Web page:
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Contest seeks the most diminutive XSS worm

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Think you have a gift for writing compact code that replicates using one of the web's most vexing classes of security vulnerabilities? Then Security researcher RSnake (aka Robert Hansen) would like to hear from you. He has set up a contest to see who can write a self-propagating cross-site scripting (XSS) worm using the fewest number of characters.

XSS bugs are the bane of web and application programmers alike because they allow attackers to steal email, bank account credentials and other sensitive information by injecting malicious code into trusted websites. Worse yet, such vulnerabilities can be turned into self-propagating worms that use a victim's browser to multiply the damage. Over the past few years, some of the biggest web destinations - MySpace, Yahoo and Google's Orkut among them - have been overrun by the pest.

RSnake, a researcher who focuses on website security, has seen plenty of XSS worms. But he says he wants to see more still, particularly those that are boiled down to their essence, so that he and other security pros can better defend against them.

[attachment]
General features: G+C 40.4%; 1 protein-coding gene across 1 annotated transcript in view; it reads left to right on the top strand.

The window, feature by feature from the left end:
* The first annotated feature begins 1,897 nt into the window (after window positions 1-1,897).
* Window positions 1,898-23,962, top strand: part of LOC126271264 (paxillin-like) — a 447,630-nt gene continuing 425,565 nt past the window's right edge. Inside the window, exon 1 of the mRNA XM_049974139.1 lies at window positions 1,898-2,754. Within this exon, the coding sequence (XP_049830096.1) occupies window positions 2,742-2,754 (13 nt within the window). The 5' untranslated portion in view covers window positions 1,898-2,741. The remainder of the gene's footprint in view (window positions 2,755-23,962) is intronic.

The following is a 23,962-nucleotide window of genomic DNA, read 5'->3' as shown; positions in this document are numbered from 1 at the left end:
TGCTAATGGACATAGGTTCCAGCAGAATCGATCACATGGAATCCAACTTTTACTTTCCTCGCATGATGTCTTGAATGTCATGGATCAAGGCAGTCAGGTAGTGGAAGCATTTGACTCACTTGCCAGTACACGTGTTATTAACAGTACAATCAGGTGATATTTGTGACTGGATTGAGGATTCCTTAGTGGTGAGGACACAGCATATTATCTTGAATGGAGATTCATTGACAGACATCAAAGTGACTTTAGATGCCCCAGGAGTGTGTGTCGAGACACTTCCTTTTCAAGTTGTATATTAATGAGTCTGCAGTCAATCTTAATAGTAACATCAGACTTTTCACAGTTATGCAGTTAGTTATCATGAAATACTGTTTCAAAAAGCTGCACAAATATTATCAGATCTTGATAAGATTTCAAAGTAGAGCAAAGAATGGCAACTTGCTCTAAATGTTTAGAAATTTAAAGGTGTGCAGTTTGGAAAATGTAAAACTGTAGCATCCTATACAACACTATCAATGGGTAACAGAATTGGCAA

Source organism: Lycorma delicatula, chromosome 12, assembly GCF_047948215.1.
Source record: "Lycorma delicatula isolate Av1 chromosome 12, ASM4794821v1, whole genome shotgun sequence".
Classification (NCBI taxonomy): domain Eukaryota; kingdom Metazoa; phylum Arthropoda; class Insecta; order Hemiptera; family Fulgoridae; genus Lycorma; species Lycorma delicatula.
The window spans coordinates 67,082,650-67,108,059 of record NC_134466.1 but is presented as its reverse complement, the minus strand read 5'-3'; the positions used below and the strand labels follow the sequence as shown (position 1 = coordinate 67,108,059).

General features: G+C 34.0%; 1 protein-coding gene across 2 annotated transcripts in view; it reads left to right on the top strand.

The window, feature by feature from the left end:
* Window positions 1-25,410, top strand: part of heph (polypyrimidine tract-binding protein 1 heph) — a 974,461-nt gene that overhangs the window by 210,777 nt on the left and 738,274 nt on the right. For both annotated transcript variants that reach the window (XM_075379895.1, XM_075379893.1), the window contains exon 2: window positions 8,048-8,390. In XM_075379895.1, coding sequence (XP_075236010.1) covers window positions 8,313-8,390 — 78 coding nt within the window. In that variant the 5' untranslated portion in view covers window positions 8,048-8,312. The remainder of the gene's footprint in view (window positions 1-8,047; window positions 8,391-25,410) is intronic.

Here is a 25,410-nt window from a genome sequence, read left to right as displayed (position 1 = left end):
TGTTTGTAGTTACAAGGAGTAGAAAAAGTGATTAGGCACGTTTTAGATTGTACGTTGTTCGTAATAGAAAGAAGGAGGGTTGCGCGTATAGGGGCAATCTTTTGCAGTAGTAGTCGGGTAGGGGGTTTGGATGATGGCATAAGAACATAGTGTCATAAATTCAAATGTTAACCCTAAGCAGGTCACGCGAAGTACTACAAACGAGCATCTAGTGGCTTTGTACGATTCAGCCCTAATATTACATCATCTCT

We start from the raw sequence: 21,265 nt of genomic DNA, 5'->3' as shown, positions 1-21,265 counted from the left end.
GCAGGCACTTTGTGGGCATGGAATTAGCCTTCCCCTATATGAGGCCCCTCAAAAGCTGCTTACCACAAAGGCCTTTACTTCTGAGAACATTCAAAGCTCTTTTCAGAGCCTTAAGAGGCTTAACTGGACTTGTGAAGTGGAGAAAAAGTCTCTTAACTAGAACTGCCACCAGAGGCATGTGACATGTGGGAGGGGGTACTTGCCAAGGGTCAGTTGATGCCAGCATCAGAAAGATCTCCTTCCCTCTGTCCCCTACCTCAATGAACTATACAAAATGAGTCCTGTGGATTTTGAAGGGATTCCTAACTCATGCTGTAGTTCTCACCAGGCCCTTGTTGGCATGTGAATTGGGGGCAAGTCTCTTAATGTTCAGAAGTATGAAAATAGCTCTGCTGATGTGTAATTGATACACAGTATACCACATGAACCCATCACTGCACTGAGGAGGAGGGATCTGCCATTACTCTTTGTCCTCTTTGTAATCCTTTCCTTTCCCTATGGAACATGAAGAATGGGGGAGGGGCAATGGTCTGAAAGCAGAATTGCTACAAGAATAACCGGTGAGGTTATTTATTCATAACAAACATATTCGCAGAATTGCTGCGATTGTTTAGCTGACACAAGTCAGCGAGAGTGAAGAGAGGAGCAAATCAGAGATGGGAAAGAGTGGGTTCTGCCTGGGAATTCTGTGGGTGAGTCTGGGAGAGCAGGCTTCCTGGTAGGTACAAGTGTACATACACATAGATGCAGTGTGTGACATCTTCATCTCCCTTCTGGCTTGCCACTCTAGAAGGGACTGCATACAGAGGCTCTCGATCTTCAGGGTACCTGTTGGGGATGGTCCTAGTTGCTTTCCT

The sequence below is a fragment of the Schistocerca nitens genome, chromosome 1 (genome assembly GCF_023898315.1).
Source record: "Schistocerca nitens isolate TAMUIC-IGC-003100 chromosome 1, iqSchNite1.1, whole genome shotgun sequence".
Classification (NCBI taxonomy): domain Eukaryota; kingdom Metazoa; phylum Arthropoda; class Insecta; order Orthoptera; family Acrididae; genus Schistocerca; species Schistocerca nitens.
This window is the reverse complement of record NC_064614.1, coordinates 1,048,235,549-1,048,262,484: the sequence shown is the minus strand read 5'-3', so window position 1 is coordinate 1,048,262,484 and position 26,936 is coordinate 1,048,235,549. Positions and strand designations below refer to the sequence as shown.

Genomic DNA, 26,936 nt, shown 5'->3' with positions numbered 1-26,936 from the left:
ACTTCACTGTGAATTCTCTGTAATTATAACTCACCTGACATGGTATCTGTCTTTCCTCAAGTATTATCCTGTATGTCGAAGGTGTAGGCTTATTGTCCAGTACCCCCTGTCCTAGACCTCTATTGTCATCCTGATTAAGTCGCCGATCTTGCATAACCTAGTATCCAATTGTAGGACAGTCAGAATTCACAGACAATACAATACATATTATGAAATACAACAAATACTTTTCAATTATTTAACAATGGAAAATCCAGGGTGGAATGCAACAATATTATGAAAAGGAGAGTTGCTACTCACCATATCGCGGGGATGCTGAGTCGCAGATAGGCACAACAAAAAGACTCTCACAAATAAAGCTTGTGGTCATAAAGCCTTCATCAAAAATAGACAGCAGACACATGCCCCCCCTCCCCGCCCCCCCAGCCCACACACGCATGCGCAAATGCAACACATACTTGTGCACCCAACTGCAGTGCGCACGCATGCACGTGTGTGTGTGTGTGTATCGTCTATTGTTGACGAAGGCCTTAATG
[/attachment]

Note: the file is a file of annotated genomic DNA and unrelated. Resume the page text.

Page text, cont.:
"Understanding the tools that hackers use for generic worm propagation is the foundation for writing tools to prevent that exact thing," he said in an instant message. "We have lots of examples of real life worm code, but the problem is it's almost always obfuscated, it has site specific code in it and it contains a payload. The only way to distill it is to ask people to make it as short as possible."

The best-known self-propagating XSS exploit to date was dubbed the Samy Worm by its creator, Samy Kamkar. In late 2005, the exploit needed less than a day to add more than 1 million MySpace users to Kamkar's MySpace profile and eventually caused News Corp. to temporarily shut down the social networking site. While the worm wasn't malicious, it alerted the world to the power that could be wielded from a modest amount of code that piggybacked off a high-traffic website.

More destructive was the JS-Yamanner worm, which in 2006 harvested email addresses by exploiting a vulnerability in Yahoo's web mail service.

There are no real prizes to be doled out in the Diminutive XSS Worm Replication Contest except for bragging rights and the satisfaction that comes from knowing you're helping push the boundaries of what's currently understood about the pest.

"If you pay attention there are really only two techniques, but tons of variants on those two techniques," RSnake says of XSS worms. The idea is to see as many different worms as possible so he and other researchers can better grasp common threads in them all.

Entries aren't to include the payloads themselves, only the mechanism that makes the code replicate. The exploits have to work in either the Internet Explorer browser version 7.0 or Firefox 2.x.

So far, a contestant by the handle of digi7al64 is the winner, having submitted an XSS worm with just 292 characters. The final winner will be announced on Jan. 10. ®

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